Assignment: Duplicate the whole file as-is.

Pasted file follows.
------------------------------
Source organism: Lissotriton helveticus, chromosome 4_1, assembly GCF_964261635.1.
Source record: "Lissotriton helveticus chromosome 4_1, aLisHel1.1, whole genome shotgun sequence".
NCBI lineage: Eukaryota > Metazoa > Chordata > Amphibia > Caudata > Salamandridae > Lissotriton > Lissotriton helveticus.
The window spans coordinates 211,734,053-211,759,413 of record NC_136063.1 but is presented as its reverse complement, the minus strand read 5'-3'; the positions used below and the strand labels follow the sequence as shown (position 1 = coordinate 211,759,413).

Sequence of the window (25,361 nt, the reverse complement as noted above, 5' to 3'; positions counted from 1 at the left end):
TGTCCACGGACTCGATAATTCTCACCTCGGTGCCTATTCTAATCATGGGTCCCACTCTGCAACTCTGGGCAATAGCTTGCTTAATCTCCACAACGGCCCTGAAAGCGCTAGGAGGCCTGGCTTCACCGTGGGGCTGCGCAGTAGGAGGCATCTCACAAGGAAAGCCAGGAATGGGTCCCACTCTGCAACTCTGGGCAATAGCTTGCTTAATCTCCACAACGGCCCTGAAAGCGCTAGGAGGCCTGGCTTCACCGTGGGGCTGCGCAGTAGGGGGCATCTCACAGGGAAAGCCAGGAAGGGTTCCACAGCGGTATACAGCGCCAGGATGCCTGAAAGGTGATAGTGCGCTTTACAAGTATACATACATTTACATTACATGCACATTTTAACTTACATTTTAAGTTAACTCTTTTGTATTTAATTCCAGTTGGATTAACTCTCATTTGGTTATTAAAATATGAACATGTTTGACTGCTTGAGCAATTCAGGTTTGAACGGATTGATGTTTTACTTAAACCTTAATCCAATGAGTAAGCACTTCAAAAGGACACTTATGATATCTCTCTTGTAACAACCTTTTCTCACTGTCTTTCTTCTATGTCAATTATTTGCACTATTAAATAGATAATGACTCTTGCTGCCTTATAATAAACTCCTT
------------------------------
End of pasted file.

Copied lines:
Source organism: Lissotriton helveticus, chromosome 4_1, assembly GCF_964261635.1.
Source record: "Lissotriton helveticus chromosome 4_1, aLisHel1.1, whole genome shotgun sequence".
NCBI lineage: Eukaryota > Metazoa > Chordata > Amphibia > Caudata > Salamandridae > Lissotriton > Lissotriton helveticus.
The window spans coordinates 211,734,053-211,759,413 of record NC_136063.1 but is presented as its reverse complement, the minus strand read 5'-3'; the positions used below and the strand labels follow the sequence as shown (position 1 = coordinate 211,759,413).

Sequence of the window (25,361 nt, the reverse complement as noted above, 5' to 3'; positions counted from 1 at the left end):
TGTCCACGGACTCGATAATTCTCACCTCGGTGCCTATTCTAATCATGGGTCCCACTCTGCAACTCTGGGCAATAGCTTGCTTAATCTCCACAACGGCCCTGAAAGCGCTAGGAGGCCTGGCTTCACCGTGGGGCTGCGCAGTAGGAGGCATCTCACAAGGAAAGCCAGGAATGGGTCCCACTCTGCAACTCTGGGCAATAGCTTGCTTAATCTCCACAACGGCCCTGAAAGCGCTAGGAGGCCTGGCTTCACCGTGGGGCTGCGCAGTAGGGGGCATCTCACAGGGAAAGCCAGGAAGGGTTCCACAGCGGTATACAGCGCCAGGATGCCTGAAAGGTGATAGTGCGCTTTACAAGTATACATACATTTACATTACATGCACATTTTAACTTACATTTTAAGTTAACTCTTTTGTATTTAATTCCAGTTGGATTAACTCTCATTTGGTTATTAAAATATGAACATGTTTGACTGCTTGAGCAATTCAGGTTTGAACGGATTGATGTTTTACTTAAACCTTAATCCAATGAGTAAGCACTTCAAAAGGACACTTATGATATCTCTCTTGTAACAACCTTTTCTCACTGTCTTTCTTCTATGTCAATTATTTGCACTATTAAATAGATAATGACTCTTGCTGCCTTATAATAAACTCCTT